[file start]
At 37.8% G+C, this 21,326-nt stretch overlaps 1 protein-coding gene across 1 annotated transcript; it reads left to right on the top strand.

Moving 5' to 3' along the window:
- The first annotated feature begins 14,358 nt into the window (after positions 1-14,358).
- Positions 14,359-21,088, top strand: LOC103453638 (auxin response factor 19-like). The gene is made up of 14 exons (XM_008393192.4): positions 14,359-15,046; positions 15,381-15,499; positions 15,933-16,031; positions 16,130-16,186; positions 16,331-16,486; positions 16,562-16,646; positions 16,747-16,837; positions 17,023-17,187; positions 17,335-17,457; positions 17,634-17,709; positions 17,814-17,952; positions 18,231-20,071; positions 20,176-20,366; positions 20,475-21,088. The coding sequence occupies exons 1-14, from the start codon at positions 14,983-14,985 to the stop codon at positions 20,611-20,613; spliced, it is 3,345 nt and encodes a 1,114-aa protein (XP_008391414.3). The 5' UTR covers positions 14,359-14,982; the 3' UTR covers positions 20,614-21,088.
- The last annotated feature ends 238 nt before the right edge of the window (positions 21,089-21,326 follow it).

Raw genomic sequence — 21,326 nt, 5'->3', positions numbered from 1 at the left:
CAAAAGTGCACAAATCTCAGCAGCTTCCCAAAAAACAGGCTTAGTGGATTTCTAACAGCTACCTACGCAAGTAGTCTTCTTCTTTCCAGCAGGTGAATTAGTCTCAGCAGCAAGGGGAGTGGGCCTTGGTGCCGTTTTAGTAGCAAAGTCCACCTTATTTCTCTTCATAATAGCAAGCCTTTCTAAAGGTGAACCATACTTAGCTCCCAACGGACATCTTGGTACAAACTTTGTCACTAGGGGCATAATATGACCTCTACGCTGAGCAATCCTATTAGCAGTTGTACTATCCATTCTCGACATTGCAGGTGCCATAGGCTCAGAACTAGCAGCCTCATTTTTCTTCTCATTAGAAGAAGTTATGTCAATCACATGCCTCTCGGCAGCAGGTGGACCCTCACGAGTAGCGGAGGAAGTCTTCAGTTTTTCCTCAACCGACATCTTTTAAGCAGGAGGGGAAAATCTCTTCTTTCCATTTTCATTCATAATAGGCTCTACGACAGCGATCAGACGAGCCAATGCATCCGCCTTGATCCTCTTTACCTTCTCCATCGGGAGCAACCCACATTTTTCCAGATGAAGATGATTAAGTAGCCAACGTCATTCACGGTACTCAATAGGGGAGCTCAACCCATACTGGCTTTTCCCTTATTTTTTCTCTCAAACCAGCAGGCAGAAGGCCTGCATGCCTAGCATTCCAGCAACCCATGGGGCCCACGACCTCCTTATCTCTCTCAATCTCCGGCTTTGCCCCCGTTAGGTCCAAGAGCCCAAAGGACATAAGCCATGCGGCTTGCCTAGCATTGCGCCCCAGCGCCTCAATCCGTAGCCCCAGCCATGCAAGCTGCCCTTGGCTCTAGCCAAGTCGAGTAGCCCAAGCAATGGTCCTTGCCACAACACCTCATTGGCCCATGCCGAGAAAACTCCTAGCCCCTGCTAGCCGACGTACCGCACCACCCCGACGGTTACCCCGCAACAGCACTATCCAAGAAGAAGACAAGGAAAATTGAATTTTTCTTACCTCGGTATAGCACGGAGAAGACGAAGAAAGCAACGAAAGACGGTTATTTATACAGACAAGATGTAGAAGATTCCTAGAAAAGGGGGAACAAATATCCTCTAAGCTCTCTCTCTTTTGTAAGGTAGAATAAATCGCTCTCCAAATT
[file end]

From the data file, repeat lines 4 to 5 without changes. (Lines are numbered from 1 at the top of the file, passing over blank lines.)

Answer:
- Positions 14,359-21,088, top strand: LOC103453638 (auxin response factor 19-like). The gene is made up of 14 exons (XM_008393192.4): positions 14,359-15,046; positions 15,381-15,499; positions 15,933-16,031; positions 16,130-16,186; positions 16,331-16,486; positions 16,562-16,646; positions 16,747-16,837; positions 17,023-17,187; positions 17,335-17,457; positions 17,634-17,709; positions 17,814-17,952; positions 18,231-20,071; positions 20,176-20,366; positions 20,475-21,088. The coding sequence occupies exons 1-14, from the start codon at positions 14,983-14,985 to the stop codon at positions 20,611-20,613; spliced, it is 3,345 nt and encodes a 1,114-aa protein (XP_008391414.3). The 5' UTR covers positions 14,359-14,982; the 3' UTR covers positions 20,614-21,088.
- The last annotated feature ends 238 nt before the right edge of the window (positions 21,089-21,326 follow it).